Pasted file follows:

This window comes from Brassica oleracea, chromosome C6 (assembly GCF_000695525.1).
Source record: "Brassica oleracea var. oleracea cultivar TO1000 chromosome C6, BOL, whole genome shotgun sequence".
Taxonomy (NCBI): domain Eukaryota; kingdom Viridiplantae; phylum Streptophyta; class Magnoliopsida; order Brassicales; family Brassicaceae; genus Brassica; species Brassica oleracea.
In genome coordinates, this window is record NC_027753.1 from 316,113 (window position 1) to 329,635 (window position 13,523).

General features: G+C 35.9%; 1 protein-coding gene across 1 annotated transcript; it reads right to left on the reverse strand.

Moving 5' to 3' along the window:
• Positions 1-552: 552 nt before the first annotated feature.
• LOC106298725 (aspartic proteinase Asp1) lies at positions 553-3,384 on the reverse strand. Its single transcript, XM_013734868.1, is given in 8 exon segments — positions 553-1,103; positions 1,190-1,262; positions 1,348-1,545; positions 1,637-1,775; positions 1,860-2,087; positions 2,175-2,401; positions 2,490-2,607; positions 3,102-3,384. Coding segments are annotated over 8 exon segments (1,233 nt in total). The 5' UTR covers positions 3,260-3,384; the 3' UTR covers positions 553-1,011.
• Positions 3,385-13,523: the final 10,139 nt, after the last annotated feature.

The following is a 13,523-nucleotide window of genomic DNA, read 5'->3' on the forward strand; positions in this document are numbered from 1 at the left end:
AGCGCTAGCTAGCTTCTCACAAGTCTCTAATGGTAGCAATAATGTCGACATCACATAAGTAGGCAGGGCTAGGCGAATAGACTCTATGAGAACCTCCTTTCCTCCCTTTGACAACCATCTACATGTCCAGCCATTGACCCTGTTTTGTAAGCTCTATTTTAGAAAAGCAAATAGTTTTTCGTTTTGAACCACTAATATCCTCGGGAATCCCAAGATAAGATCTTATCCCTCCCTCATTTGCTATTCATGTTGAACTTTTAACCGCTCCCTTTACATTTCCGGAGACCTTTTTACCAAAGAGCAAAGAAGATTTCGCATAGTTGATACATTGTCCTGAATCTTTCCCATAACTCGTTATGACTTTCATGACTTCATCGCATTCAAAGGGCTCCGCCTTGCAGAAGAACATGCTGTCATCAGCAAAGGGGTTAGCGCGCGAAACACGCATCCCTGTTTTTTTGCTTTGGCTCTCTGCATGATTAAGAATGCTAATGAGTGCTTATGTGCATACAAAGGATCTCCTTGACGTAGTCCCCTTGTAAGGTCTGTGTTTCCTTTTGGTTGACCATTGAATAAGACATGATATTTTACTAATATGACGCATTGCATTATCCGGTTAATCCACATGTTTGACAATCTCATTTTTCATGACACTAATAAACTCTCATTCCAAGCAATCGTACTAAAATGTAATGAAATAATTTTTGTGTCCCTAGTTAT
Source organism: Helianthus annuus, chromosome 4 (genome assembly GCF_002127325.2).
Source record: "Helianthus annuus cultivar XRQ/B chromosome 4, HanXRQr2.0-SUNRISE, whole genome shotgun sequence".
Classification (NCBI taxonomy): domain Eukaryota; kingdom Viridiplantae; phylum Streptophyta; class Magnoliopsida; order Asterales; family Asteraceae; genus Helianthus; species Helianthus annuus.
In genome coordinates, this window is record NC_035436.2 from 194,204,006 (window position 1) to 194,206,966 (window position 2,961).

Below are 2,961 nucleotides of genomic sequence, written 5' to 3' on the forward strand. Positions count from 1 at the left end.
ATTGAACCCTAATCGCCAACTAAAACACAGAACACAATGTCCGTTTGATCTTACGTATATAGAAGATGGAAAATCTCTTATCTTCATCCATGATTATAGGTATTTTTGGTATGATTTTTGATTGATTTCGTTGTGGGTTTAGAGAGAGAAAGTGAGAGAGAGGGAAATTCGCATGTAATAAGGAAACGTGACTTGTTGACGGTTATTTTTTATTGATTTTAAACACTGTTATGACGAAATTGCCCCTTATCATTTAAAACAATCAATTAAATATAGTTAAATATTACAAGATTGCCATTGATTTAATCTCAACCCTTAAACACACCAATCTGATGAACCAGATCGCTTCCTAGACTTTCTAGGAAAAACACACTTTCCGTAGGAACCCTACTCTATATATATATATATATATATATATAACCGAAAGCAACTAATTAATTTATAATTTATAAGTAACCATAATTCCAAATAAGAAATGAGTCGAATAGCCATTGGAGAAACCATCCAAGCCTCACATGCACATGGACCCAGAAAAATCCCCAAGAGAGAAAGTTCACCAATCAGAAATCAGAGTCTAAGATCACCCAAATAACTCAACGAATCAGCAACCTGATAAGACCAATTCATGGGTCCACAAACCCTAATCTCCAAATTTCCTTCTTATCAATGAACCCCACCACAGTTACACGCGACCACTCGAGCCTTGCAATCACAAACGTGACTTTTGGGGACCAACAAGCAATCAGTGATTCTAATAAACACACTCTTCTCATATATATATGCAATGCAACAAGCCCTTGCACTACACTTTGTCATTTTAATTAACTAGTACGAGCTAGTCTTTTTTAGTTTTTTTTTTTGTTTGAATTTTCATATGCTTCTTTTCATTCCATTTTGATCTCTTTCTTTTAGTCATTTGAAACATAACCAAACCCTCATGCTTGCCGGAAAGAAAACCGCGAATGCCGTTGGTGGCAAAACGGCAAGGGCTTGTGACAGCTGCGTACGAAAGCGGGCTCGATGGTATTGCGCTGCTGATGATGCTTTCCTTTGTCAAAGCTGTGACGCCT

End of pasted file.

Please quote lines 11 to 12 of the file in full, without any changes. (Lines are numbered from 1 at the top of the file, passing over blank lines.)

AGCGCTAGCTAGCTTCTCACAAGTCTCTAATGGTAGCAATAATGTCGACATCACATAAGTAGGCAGGGCTAGGCGAATAGACTCTATGAGAACCTCCTTTCCTCCCTTTGACAACCATCTACATGTCCAGCCATTGACCCTGTTTTGTAAGCTCTATTTTAGAAAAGCAAATAGTTTTTCGTTTTGAACCACTAATATCCTCGGGAATCCCAAGATAAGATCTTATCCCTCCCTCATTTGCTATTCATGTTGAACTTTTAACCGCTCCCTTTACATTTCCGGAGACCTTTTTACCAAAGAGCAAAGAAGATTTCGCATAGTTGATACATTGTCCTGAATCTTTCCCATAACTCGTTATGACTTTCATGACTTCATCGCATTCAAAGGGCTCCGCCTTGCAGAAGAACATGCTGTCATCAGCAAAGGGGTTAGCGCGCGAAACACGCATCCCTGTTTTTTTGCTTTGGCTCTCTGCATGATTAAGAATGCTAATGAGTGCTTATGTGCATACAAAGGATCTCCTTGACGTAGTCCCCTTGTAAGGTCTGTGTTTCCTTTTGGTTGACCATTGAATAAGACATGATATTTTACTAATATGACGCATTGCATTATCCGGTTAATCCACATGTTTGACAATCTCATTTTTCATGACACTAATAAACTCTCATTCCAAGCAATCGTACTAAAATGTAATGAAATAATTTTTGTGTCCCTAGTTAT
Source organism: Helianthus annuus, chromosome 4 (genome assembly GCF_002127325.2).